Fifty-Five

Way back in post Thirty-Four, I talked about the Fibonacci sequence of numbers, the series that begins:

1, 1, 2, 3, 5, 8, 13, 21, 34, 55, …

After the first two 1’s, the rest of the series is determined by simply adding the previous two numbers in the series. It goes on forever. Well, today’s number is another Fibonacci number, 55, so I thought I’d continue to talk about it here.

When I was in ninth grade, I attended a competition sponsored by the Pennsylvania Junior Academy of Science. A lot of the kids in my class participated in it as well. Students in grades 7-12 conducted some sort of research in a scientific field, and presented it at a regional competition before a panel of judges. One of the interesting things about this competition is that you are not actually competing against other students. Instead, your research and presentation are judged based on their own merit, presumably against some rubric that I certainly couldn’t describe. You could receive one of three awards: first, second, or third. If you won a first award, it meant you were then eligible to attend the statewide competition.

Well, after two years of seeing a lot of my classmates attend, I decided I’d finally give it a shot. I decided (of course) to create a presentation in the field of mathematics, and I thought it would be fun to do something with the Fibonacci sequence. I don’t recall the details of my presentation at all, but I imagine it was something similar to the overview I gave in my Thirty-Four post. I imagine I spoke about how to construct the sequence; about the Golden Ratio that is an intimate part of the sequence; about the ways in which the sequence appears in nature. I’m sure I used graphs like this:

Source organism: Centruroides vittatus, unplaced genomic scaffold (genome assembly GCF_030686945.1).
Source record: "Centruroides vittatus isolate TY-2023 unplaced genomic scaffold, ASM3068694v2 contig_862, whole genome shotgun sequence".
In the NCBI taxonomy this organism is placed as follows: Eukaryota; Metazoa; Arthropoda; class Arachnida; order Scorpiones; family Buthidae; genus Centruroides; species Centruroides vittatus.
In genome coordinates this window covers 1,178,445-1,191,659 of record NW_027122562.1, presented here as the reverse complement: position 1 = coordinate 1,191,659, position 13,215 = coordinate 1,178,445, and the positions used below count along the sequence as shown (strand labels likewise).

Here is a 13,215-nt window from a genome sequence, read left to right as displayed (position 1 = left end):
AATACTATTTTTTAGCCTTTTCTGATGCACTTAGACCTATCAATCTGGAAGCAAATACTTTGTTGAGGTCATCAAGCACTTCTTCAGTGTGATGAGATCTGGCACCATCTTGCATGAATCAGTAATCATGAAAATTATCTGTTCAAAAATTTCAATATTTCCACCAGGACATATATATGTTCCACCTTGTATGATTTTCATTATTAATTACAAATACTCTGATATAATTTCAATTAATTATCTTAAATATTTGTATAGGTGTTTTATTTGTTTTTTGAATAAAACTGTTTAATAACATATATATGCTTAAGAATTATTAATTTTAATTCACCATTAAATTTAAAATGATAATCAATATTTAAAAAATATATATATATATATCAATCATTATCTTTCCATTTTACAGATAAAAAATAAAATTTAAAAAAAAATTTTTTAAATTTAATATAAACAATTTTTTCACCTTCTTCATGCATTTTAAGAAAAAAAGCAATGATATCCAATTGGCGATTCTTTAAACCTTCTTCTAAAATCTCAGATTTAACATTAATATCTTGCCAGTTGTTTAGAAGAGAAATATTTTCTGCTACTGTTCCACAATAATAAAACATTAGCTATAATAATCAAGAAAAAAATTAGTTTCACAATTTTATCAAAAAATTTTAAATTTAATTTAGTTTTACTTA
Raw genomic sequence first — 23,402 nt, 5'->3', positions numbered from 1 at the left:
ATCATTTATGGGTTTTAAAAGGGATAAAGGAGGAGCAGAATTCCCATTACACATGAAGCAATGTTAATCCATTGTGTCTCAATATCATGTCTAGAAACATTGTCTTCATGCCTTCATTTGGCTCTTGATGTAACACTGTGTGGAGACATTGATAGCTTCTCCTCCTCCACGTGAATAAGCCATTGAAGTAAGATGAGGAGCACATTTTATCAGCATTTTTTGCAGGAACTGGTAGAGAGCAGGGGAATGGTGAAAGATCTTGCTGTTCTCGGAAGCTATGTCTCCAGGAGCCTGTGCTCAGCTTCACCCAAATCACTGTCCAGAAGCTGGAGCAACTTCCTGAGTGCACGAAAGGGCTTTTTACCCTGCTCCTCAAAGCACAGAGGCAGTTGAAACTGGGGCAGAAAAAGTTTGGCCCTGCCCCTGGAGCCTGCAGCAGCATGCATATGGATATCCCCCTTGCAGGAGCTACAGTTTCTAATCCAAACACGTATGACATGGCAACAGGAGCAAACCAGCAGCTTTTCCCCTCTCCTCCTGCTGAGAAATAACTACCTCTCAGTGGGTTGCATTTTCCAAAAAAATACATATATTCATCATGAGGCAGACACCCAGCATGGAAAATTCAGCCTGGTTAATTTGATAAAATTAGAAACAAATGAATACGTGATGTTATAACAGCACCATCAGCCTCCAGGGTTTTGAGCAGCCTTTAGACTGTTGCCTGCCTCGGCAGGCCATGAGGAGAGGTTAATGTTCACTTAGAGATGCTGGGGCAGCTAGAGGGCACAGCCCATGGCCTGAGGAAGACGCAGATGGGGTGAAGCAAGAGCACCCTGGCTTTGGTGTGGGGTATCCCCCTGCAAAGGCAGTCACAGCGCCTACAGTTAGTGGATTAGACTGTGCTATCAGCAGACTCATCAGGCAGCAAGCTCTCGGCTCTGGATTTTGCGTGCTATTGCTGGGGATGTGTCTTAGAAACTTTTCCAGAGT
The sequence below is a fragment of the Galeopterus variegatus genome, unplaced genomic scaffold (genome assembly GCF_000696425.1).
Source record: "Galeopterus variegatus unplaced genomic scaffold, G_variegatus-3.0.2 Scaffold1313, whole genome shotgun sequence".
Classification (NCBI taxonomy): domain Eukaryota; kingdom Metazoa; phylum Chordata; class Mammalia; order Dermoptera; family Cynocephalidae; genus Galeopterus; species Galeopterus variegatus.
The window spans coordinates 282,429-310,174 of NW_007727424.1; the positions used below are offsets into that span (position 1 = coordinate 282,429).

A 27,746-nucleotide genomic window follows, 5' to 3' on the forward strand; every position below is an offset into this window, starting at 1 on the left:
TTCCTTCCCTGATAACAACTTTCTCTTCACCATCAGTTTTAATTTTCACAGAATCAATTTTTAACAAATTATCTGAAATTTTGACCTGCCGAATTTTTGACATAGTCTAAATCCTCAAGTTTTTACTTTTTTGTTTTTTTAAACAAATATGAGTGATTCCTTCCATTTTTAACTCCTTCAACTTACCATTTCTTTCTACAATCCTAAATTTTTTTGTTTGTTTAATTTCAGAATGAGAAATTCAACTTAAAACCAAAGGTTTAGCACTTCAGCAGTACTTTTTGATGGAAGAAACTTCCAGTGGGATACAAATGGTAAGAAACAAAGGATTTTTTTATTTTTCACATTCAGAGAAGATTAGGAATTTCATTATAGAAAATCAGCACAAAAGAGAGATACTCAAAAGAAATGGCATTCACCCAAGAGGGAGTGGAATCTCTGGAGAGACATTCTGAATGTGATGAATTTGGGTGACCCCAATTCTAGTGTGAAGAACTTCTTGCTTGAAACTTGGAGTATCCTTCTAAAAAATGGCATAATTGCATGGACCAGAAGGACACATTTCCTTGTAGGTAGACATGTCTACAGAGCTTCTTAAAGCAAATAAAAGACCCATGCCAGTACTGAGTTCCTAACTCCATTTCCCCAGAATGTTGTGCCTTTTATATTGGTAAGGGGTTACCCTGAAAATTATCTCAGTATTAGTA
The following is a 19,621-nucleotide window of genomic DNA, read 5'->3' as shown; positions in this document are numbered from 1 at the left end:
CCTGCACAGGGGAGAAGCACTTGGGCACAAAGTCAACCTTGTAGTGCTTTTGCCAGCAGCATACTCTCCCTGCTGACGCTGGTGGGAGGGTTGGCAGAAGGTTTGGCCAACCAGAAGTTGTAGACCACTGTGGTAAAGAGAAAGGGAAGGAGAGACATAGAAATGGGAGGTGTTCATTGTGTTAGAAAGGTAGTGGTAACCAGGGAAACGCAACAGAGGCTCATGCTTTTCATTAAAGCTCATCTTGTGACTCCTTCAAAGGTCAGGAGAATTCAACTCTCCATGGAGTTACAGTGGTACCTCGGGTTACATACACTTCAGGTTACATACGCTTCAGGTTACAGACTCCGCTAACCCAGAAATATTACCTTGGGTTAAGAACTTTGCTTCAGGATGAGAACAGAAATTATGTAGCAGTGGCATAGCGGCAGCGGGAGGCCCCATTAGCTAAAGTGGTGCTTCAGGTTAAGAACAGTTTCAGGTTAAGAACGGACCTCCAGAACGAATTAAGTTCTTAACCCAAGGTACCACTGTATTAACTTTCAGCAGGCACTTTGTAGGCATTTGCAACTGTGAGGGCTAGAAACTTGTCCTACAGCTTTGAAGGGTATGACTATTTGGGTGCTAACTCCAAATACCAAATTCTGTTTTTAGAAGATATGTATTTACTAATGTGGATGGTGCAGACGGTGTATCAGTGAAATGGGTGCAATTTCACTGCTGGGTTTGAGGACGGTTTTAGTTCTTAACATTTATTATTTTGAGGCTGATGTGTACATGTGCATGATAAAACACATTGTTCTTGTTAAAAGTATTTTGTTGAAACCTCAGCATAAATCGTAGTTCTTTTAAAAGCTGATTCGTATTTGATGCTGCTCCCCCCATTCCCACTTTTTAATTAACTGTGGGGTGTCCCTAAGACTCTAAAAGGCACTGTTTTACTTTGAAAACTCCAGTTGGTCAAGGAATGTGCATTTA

Like I said, I really don’t remember how my presentation went. I remember only three things: I remember that I used an overhead projector. And I remember that I was in a college classroom, judged by four people. And I vividely remember one of the questions the judges asked me. She asked me this:

Could you tell me what a ratio is?

Seriously? I felt like I’d been really grown-up and academic about this presentation. I knew I wasn’t exactly breaking new ground, or discovering new insights into the Fibonacci series, but I thought I’d done a pretty good job of presenting one of the fun sides of mathematics. And they asked me to define “ratio”? Well, the really sad thing is this: I flubbed the answer. I was so taken aback by the question that I think my answer was rather dodgy. Something like, “Umm, if you have two numbers and then the difference between them is the ratio.” The judges seemed less than impressed by me, which honestly was not an experience I was used to. My reputation as “whiz kid” usually preceded me wherever I went. Apparently not here.

And I got a second award, not a first. Very disappointing. (And of course, being who I was, I sulked the rest of the day, miserable and depressed.) More Fibonacci stuff in Post 89, maybe?